The Full Wiki

More info on Anti-Obscenity Enforcement Act

Anti-Obscenity Enforcement Act: Map

Advertisements
  
  

Wikipedia article:

Map showing all locations mentioned on Wikipedia article:

The Anti-Obscenity Enforcement Act of 1998 is an Alabamamarker statute that criminalizes the sale of sex toys. The law has been the subject of extensive litigation and has generated considerable national controversy.

The statute

The statute was originally sponsored by State Senator Tom Butler of Madison, Alabamamarker as a measure to prohibit nude dancing. It prohibits "any person to knowingly distribute, possess with intent to distribute, or offer or agree to distribute any obscene material or any device designed or marketed as useful primarily for the stimulation of human genital organs for any thing of pecuniary value." First time offenders face a $10,000 fine and a year in prison, while repeat offenders can face up to ten years in prison. Exemptions exist for "bona fide medical, scientific, educational, legislative, judicial or law enforcement purposes."

The law's most outspoken backers have been a coalition of Conservative Christians led by Dan Ireland of the Alabama Citizens' Action Program. Ireland has defended the law on the grounds that "laws are made to protect the public" and "sometimes you have to protect the public against themselves." In a widely distributed interview, while explaining why the state should ban sex toys but not guns, Ireland said, "There are moral ways and immoral ways to use a firearm....There is no moral way to use one of these devices."

Legal challenges

Sherry Williams, an adult novelty dealer, and the American Civil Liberties Union challenged the statute on constitutional grounds The argued that the precedent of Lawrence v. Texas, finding a right to engage in consensual gay sex, also guaranteed a right to sell sex toys. After initially winning their case, Williams vs. Alabama, in Federal District Court, Williams lost appeals to the 11th Circuit. The Supreme Court refused to hear the case.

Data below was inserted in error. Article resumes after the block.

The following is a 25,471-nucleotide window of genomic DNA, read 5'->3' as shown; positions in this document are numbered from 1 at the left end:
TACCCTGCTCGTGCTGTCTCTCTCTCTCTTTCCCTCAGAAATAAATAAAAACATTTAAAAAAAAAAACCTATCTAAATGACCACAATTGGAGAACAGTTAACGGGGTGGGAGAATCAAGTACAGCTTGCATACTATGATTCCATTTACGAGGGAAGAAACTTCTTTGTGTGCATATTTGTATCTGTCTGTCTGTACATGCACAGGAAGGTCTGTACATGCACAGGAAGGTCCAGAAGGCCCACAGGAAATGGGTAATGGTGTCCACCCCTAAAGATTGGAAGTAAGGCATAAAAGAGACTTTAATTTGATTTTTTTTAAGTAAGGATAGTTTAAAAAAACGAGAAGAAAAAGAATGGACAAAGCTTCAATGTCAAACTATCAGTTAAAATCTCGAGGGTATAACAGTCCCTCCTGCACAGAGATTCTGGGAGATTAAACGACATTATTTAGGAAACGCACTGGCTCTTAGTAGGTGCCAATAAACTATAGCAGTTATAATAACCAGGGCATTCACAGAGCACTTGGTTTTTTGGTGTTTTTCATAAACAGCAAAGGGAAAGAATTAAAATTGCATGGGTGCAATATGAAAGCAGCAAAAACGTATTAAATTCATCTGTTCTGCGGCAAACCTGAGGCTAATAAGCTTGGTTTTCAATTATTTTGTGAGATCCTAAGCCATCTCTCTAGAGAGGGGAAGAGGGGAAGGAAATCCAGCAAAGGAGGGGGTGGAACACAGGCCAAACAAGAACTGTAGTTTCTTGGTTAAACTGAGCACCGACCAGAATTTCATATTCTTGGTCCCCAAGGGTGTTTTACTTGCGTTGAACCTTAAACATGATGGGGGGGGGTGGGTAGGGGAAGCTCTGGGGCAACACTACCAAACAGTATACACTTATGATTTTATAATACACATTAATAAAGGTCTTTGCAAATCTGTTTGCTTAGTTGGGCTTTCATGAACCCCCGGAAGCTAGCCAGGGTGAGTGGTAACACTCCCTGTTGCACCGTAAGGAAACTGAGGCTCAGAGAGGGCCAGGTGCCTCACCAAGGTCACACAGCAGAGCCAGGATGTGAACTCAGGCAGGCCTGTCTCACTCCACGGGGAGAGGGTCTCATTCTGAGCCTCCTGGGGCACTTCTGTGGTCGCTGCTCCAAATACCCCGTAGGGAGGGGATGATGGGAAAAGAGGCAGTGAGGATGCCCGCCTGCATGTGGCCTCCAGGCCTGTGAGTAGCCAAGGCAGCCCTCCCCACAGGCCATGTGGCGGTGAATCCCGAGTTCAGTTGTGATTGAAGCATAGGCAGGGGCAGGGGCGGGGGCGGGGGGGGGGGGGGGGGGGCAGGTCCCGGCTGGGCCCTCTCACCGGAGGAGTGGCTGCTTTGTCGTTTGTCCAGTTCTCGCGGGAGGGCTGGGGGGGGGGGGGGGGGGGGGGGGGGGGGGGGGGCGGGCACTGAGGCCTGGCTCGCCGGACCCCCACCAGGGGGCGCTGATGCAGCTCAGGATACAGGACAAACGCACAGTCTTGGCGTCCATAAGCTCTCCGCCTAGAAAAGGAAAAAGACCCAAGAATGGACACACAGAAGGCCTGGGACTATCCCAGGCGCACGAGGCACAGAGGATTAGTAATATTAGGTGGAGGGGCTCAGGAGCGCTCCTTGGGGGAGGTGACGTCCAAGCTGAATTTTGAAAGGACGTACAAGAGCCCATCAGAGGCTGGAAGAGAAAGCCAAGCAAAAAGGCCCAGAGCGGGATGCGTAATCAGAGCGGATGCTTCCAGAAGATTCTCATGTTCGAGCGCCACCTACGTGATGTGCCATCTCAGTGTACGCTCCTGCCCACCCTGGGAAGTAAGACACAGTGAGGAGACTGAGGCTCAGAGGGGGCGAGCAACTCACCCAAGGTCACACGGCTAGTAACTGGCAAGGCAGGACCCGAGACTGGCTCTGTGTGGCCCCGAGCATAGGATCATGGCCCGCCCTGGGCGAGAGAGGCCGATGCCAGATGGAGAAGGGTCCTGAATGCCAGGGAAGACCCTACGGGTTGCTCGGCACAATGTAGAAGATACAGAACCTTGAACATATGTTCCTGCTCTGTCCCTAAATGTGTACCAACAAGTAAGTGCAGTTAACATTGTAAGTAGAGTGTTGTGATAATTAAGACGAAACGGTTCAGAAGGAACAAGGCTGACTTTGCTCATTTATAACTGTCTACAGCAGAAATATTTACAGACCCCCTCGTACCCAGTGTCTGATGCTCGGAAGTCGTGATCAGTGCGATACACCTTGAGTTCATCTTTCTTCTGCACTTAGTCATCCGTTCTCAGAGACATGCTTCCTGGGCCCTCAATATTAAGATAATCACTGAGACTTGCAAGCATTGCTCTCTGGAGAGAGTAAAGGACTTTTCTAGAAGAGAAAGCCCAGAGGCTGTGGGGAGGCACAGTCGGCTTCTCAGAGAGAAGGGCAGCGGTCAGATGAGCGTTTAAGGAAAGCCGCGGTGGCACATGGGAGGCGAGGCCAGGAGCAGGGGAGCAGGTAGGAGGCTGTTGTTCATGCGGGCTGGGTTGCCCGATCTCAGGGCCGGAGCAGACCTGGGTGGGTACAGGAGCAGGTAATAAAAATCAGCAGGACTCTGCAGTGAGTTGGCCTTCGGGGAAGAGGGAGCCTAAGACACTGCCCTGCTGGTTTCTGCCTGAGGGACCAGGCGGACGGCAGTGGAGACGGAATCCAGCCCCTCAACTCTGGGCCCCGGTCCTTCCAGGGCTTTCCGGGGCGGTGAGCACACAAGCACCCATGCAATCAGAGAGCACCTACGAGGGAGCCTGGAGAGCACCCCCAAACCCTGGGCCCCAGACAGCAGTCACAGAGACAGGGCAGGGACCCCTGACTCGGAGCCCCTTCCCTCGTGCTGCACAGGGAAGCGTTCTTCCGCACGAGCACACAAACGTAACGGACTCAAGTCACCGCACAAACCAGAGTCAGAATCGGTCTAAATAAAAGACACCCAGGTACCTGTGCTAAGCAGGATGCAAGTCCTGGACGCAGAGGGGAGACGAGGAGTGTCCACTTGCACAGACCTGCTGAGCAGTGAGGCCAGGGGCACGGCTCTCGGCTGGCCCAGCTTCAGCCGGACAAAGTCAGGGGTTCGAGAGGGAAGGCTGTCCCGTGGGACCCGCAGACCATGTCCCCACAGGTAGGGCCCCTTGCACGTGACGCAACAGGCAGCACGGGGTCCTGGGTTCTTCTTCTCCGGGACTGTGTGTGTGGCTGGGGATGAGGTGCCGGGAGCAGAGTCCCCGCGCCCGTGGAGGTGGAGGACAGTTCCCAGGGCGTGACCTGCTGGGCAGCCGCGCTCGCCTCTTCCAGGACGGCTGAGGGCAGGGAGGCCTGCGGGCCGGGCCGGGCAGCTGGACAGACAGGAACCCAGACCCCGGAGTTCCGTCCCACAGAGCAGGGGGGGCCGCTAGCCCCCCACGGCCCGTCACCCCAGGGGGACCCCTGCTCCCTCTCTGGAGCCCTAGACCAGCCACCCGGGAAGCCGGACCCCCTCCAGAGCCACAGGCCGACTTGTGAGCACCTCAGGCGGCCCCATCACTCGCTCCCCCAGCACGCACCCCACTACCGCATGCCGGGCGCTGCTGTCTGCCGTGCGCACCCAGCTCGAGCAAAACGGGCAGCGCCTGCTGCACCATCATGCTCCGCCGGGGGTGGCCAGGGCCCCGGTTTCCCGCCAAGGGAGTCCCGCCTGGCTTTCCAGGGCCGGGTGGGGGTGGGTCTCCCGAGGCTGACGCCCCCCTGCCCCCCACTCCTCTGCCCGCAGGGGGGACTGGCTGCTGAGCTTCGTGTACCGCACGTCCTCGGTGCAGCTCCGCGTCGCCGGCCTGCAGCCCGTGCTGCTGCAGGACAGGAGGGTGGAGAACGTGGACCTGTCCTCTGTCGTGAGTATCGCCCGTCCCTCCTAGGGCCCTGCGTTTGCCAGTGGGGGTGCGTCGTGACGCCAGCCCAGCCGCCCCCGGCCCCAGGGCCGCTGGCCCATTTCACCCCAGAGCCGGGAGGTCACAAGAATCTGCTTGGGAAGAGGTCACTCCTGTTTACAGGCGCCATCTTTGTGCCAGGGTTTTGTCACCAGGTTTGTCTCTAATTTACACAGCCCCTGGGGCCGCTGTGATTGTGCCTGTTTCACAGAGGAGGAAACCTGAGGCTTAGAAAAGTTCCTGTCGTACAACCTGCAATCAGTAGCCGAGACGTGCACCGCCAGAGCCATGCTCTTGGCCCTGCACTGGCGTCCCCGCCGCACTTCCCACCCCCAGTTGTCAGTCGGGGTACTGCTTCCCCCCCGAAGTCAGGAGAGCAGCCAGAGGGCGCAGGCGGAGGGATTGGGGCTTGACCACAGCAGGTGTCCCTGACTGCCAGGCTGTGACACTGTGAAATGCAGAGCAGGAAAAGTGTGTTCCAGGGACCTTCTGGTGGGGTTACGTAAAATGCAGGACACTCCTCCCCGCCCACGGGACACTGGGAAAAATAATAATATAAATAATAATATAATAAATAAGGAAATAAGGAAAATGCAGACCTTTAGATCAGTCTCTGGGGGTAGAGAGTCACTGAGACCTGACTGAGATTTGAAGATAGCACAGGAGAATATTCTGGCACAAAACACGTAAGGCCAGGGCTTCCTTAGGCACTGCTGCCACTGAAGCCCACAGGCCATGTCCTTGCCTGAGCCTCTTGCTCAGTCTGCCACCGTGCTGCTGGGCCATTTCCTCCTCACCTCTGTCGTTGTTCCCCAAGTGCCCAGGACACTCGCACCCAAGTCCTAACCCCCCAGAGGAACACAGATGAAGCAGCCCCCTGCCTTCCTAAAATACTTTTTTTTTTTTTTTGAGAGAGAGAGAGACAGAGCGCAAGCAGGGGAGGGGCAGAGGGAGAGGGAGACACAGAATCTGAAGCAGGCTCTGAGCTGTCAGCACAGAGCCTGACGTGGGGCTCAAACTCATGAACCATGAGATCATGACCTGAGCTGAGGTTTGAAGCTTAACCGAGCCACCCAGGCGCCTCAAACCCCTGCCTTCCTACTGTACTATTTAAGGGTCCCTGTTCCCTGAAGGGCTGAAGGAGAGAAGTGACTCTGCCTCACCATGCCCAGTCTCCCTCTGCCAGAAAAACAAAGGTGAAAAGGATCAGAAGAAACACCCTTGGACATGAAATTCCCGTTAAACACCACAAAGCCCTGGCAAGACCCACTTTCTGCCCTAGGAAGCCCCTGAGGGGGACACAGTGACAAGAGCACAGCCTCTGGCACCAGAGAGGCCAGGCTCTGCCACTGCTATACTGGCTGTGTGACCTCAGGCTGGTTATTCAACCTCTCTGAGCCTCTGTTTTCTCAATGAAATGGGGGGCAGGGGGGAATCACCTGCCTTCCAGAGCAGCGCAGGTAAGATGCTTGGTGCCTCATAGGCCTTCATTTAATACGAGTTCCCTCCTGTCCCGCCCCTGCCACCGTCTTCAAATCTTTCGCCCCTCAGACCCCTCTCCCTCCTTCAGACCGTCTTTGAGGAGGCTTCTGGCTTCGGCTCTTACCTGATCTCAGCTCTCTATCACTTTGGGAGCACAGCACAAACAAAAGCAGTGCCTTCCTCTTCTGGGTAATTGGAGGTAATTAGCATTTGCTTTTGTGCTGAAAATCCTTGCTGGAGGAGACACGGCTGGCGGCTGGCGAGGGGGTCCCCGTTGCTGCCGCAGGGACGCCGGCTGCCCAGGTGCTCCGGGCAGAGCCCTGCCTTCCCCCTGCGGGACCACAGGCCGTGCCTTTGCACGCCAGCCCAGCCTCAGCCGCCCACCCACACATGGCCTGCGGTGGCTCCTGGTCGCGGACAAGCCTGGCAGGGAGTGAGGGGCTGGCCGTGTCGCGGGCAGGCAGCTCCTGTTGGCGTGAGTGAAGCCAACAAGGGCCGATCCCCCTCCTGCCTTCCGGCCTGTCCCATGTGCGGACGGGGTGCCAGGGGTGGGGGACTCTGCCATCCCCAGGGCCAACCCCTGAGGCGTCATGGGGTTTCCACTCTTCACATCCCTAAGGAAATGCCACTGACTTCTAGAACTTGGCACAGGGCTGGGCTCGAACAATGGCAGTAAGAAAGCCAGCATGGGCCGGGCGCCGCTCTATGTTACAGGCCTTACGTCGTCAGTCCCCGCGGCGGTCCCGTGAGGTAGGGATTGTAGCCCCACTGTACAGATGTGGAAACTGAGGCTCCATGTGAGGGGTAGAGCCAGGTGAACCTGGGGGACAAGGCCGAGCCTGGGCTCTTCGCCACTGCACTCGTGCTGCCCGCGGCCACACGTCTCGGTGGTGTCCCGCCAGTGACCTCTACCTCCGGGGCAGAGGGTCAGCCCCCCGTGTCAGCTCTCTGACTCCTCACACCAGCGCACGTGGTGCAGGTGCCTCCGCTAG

Ross Winner, the owner of a chain store named Love Stuff, subsequently sued to have the statute declared unconsitutional under the Alabama Constitution. Winner's position is that "a person should have the ability to come in and purchase a sexual device with out having to have a reason." The Alabama Supreme Court ruled against him on September 11, 2009, and the statute's ban is now in effect.

Although the United States Supreme Courtmarker might still review the case, in light of the split decision of a right to sex toys among lower courts, well-regarded court scholars doubt that they will do so. For example, Eugene Volokh believes that the law may be viewed as "of comparatively minor practical importance and the sort of thing that some Justices might see as beneath the Court's dignity." However, others have argued that the law fails even a "rational basis" text under the 14th Amendment.

State Assemblyman John Rogers of Birminghammarker has repeatedly introduced legislation to repeal the ban, but each bill has been defeated.

Public reaction

San Francisco radio personality Big Joe Lopez held a protest outside the Federal Courthouse in Huntsville, Alabama, giving away sex toys to passersby. Liberal social critic Jacob M. Appel has argued that "progressive Americans ought to accept this challenge to debate such devices on their merits" and has written that most Ameicans "view sex toys as a social good" and that "in the marketplace of ideas, sexual pleasure will trounce Puritanism--and almost everything else."

Toy drive

In 2007, Alabama politician Loretta Nall, a former Libertarian Party candidate for governor, launched a well-publicized "toy drive" to send sex toys to Alabama Attorney General Troy King, a staunch defender of the law.

See also



References



External links




Embed code:
Advertisements






Got something to say? Make a comment.
Your name
Your email address
Message